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The Daily Tar Heel

Student Feels That Views Of Minority Beliefs Are Not Represented in Area

As a junior transfer student from the University of Vermont, I must commend the University of North Carolina for its devotion to attaining and honoring diversity among its students.

Fielding both sides of controversial issues and promoting the freedom of speech and expression of community members creates an amiable environment that is conducive to attaining an optimal education.

December's warm greeting has not disguised the festive spirits of the holidays as evidence of its presence emerges in the form of Christmas lights and ornaments around our campus and town. But my first encounter with winter in the South has proved to be very different from those I have experienced in the North. As a Catholic, seeing symbolic representations of my religion in public has aided me in establishing my beliefs with my new family here at Carolina by surrounding me with the comforts of familiarity and acceptance. Despite this, I can't help but feel that something more than a blanket of white snow and cold weather is missing: the acknowledgement of diversity. The privilege of having my beliefs validated and represented within my community has not been extended to fellow colleagues with different religious backgrounds.

The celebration of Hanukkah begins in a few short days, and I have not seen a single menorah or star of David displayed in public to honor the Jewish holiday. Other holidays like Ramadan and Kwanzaa that are celebrated this month have also not received any attention.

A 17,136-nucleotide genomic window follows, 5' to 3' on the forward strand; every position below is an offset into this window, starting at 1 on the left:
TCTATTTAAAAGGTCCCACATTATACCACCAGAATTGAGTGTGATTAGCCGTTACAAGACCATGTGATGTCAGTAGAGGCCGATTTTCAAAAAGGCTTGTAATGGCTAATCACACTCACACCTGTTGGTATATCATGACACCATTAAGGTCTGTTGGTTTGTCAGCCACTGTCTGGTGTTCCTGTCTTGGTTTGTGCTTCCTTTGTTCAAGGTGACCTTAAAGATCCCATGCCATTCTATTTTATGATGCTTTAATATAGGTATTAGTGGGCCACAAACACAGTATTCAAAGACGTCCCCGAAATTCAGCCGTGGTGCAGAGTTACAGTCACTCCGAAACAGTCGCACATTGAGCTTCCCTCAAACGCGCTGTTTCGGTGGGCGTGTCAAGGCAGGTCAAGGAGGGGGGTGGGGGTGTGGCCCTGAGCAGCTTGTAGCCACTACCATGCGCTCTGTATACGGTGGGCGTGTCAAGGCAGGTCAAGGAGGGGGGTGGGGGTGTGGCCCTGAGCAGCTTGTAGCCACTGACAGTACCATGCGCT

UNC likes to boasts its concurrence of cultural diversity, but I feel that the viewpoints of many members in our community are being swept aside. Catholic and Christian practices do comprise the majority of the Carolina population, but this does not entitle us to overlook others that are represented by fewer numbers of students. By not publicly recognizing the celebration of these beliefs, equal rights have not been extended to all members of our community. The collective responsibility to change the trends that have prevailed on our campus in the past involves opening up the doors and encouraging everyone to openly express their opinions. Our attempts to step outside of our individual beliefs and embrace the diversity that exists among us will only enhance the enchanting atmosphere of the holidays and our campus. So, in the spirit of the holiday, I just ask that we all take a moment to reflect on this. The best education bestowed upon us will be gained from one another. Happy Holidays.

Elizabeth Pecoy

Junior

Biology

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